Fact Sheet ➋

Make sure that you receive the results of health screenings and practice the appropriate healthy habits

Abnormal findings are not rare in health screenings. The most common diagnoses are high blood pressure, diabetes, and dyslipidemia. A health screening program should treat these abnormal findings when they are found, through appropriate follow-up.

High blood pressure, dyslipidemia, and diabetes all have common causes: most notably, smoking, drinking, insufficient exercise, improper dietary habits, and obesity. These factors are also major causes of cancer, making the elimination of these factors a critical step to preventing and managing cancer and cardio-cerebrovascular diseases, which are major causes of death in South Korea.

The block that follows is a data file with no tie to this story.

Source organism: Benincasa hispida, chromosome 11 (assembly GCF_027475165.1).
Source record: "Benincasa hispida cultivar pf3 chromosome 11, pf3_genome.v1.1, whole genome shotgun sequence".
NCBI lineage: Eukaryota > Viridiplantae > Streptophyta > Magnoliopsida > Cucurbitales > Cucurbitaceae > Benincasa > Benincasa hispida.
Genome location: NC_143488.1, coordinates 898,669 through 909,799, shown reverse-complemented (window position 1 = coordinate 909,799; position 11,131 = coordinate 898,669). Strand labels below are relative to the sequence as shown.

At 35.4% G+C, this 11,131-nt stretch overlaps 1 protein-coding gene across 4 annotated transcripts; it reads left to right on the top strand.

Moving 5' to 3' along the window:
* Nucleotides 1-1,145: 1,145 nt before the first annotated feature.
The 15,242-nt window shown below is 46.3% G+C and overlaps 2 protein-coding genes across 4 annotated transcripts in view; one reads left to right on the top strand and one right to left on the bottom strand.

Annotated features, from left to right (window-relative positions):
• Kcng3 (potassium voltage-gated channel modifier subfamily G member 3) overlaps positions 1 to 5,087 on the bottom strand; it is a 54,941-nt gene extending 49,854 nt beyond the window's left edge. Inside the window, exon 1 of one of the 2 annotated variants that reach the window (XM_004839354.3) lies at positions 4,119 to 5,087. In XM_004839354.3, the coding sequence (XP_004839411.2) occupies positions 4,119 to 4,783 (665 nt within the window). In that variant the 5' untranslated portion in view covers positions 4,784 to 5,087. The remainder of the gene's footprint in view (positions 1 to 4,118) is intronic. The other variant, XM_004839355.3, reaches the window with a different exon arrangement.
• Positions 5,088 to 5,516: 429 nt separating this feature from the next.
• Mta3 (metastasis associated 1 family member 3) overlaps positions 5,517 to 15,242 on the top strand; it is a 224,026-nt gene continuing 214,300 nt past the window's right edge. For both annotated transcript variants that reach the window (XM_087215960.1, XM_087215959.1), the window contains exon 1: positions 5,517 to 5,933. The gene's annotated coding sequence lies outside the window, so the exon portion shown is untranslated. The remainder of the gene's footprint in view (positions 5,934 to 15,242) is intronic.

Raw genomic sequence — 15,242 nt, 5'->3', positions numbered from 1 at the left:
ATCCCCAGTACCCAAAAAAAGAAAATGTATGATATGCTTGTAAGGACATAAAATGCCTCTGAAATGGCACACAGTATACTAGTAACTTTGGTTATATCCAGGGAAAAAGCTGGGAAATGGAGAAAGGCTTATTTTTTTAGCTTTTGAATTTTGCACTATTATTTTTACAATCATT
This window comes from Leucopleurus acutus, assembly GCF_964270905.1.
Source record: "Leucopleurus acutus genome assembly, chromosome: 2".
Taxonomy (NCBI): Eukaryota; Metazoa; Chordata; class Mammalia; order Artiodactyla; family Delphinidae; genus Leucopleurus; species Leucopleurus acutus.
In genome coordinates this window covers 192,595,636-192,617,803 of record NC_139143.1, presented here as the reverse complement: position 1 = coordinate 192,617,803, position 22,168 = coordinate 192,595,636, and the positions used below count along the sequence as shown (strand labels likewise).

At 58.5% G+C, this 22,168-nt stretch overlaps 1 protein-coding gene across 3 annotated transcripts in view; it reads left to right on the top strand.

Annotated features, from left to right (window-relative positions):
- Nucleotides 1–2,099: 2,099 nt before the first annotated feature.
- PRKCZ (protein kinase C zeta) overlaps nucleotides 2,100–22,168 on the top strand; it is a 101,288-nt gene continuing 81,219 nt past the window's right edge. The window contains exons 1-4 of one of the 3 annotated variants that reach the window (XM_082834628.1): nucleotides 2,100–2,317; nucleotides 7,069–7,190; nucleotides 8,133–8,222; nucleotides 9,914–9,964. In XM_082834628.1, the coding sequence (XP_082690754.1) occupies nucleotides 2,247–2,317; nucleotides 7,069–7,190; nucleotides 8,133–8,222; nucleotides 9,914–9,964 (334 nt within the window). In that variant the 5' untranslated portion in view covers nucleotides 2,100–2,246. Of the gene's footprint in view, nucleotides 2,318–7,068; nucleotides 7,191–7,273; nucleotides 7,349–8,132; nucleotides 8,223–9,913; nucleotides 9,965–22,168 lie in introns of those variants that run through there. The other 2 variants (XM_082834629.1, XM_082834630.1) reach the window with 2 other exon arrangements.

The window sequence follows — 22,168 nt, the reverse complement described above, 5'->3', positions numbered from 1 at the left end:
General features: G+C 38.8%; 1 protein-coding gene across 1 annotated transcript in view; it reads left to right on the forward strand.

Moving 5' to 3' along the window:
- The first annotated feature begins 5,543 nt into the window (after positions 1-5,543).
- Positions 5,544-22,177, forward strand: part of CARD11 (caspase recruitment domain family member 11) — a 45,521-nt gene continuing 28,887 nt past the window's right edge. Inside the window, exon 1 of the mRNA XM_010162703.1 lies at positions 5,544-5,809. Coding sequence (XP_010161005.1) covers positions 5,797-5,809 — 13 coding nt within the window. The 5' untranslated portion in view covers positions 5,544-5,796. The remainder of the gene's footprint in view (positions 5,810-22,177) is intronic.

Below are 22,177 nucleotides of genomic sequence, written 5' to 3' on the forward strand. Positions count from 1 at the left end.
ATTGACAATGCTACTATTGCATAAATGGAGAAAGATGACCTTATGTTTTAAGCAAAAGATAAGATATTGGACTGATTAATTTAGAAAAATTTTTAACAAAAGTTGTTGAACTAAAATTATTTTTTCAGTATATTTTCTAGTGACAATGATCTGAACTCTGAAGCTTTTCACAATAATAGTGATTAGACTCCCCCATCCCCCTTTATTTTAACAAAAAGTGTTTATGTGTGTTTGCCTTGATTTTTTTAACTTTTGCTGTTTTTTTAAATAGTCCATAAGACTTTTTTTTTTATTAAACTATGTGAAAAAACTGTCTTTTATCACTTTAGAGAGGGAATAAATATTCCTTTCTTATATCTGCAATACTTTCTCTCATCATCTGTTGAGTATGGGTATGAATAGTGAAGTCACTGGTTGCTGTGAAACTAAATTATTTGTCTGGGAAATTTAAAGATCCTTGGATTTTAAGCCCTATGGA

Hence, when diagnosed with a lifestyle-related disease, such as high blood pressure, dyslipidemia, or diabetes, it is important to receive treatment from a doctor and to personally attempt to improve one’s lifestyle habits.

Fortunately, national health screenings are mostly conducted at primary-care medical institutions, making it possible for a patient to receive advice on improving lifestyle habits when consulting a doctor regarding the screening results. A patient can live a long and healthy life by fully implementing a doctor’s advice.

Fact Sheet ➌

Receive timely immunizations for your own health and that of the community

As experienced during the Middle East respiratory syndrome (MERS) epidemic, infectious diseases can have a huge ripple effect. Although there were numerous unavoidable casualties from MERS due to the absence of an effective vaccine, immunizations have been developed for many other infectious diseases. Increasing the immunization rate can maximize disease prevention, on both the individual and national levels.